Council tax letters are landing on doormats across the district and, as always, one of the more frustrating aspects of it is having more than one tier of local government.
Daft as it may sound, the fact is that the council whose name appears on the bill isn’t the one which takes the lion’s share of the money. This can cause confusion.
I’ve written before about how I consider council tax to be unfair, but until central government comes up with a new system – the sheer thought of which probably fills the corridors or Whitehall and Westminster with dread – it isn’t going away.
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So let’s consider a bill that would have been received by someone living in a band C property in a part of the Canterbury district without a parish council.
The amount charged by the authorities is this:
- Kent County Council: £1,039.68
- Kent Adult Social Care Precept: £60.48
- Canterbury City Council: £150.36
- The Police and Crime Commissioner for Kent: £182.40
- Kent & Medway Fire & Rescue Authority: £67.12
What I find most frustrating is that it falls on the district council to issue the bills.
So in the top right corner of the bill is the city council’s logo, even though of the £1,500.04 due, the city council’s share is £150.36 – or 10%.
If, for example, bins aren’t collected a comment made by some residents tends to be “I pay £1,500-a-year to you lot and you can’t collect my bins”.
That’s understandable when the name on the bill is Canterbury City Council.
But to look at the actual figures, this band C household will pay around £2.90-a-week for all city council services, of which bin collections are just one.
Depending on where the residents live, taking their own rubbish and recycling to a KCC-owned municipal tip may well cost them more than £2.90 each week in fuel costs, to say nothing of their time and inconvenience.
Making annual bills more understandable isn’t a reason to push for the abolition of the two-tier council structure and replace it with a system of unitary authorities.
That’s a far more complex debate which has been going on for decades.
And I would suggest those living in Medway, which does have one layer of local government, may well find it easier to understand where their council tax actually goes.
Bin collections is a good example of this. While the city council is responsible for collecting rubbish from houses, the county council is responsible for disposing of it. I’d much rather one council did both – and I honestly don’t mind which one that would be.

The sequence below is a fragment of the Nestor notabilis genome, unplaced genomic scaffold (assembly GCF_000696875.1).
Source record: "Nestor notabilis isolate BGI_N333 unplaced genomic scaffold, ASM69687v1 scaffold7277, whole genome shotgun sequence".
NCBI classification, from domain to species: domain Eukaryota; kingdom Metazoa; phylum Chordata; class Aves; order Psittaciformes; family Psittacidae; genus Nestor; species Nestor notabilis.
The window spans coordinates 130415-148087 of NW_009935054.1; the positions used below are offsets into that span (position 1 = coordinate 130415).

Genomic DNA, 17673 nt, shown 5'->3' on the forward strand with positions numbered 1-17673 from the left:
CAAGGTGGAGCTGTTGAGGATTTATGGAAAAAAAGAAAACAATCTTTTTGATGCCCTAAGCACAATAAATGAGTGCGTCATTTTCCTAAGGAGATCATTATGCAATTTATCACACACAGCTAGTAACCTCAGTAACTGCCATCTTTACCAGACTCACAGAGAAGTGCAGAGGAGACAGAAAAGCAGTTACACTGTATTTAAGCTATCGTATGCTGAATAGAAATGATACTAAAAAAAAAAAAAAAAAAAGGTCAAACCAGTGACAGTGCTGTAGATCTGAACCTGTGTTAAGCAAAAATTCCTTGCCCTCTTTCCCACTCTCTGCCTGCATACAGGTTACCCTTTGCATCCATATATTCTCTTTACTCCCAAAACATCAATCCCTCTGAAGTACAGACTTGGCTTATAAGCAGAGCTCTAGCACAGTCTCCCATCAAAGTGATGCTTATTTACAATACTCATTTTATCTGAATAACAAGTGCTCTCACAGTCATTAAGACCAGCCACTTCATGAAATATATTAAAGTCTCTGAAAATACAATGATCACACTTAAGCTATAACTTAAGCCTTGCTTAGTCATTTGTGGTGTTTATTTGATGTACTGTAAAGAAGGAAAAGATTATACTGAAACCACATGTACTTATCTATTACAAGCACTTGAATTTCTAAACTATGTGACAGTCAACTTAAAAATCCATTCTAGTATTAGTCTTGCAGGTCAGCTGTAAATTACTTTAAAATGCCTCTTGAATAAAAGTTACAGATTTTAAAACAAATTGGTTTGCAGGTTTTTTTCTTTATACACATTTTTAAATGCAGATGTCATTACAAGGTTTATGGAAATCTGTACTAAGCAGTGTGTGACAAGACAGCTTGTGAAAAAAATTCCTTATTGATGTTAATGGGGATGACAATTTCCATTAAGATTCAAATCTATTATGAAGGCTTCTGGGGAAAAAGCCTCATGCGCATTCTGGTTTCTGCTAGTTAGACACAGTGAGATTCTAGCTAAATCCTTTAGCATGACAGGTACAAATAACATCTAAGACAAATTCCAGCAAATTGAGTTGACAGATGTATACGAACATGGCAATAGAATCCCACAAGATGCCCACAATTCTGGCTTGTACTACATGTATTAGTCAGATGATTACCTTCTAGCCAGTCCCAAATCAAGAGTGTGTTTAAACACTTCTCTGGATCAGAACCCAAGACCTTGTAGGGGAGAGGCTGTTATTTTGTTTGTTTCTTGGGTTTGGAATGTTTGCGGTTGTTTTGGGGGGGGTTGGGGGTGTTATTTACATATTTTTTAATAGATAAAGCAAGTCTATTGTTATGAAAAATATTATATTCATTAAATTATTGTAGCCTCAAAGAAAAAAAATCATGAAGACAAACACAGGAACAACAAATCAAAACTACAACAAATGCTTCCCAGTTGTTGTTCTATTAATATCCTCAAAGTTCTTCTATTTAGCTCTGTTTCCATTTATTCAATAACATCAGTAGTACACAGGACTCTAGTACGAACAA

The breakdown of figures also shows how my own aspiration, for lack of a better word, to make Canterbury City Council not just wholly independent of central government funding, but also independent of council tax, wouldn’t make as big a difference to people’s pockets as such a change may first suggest.
Let’s imagine, for one moment, the city council built up a commercial property portfolio of a significantly larger size than it has.
So large the revenue generated meant no council tax was needed to maintain the services residents want and deserve.
This would mean a Band C household for 2018/19 would still be facing a bill of £1,349.68.
Compared to the 2017/18 bill of £1,429.85, this would represent a reduction of just £80.12 or about £1.54-a-week.
In percentage terms this would equate to a reduction of 5.6%.
There is also a belief among some residents that councils and all they do are funded 100% by council tax.
People mistakenly think their hard-earned council tax is being spent on, for example, the Whitefriars property acquisition.
In reality, the purchase was funded through borrowing from the Public Works Loan Board and the interest payments more than covered by the rental income generated from the property.
There is a far better outline of where the money comes from, and what it is spent on, in the city council’s District Life publication each year.
And, for those who want to run the risk of getting lost in local authority spreadsheets, the full budget documents are all available online.
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All of that aside, for me it comes down to my opening point: the way the bill is presented and the name that has to, legally, be on the top of it.
Nobody would expect 90% of their telephone bill to include the cost of their gas, electric, water and the like.
Yet in the somewhat unfathomable world of local and national government, apparently it is quite acceptable for Canterbury City Council to issue bills and collect payment when it is only responsible for spending 10% of it.
But it is quite understandable if residents think they are paying Canterbury City Council a four-figure sum each year when that is the name on the top of the bill.
As a city councillor, I think it only right that residents have the opportunity to have as much say as possible in shaping the future of local government.
Sadly, unless the way local government is funded is made much more clearer, getting residents involved in a really useful, meaningful manner is not anywhere near as easy as it should be.
Neil Baker is member of the Conservative Party and the Canterbury City Council member for Tankerton Ward.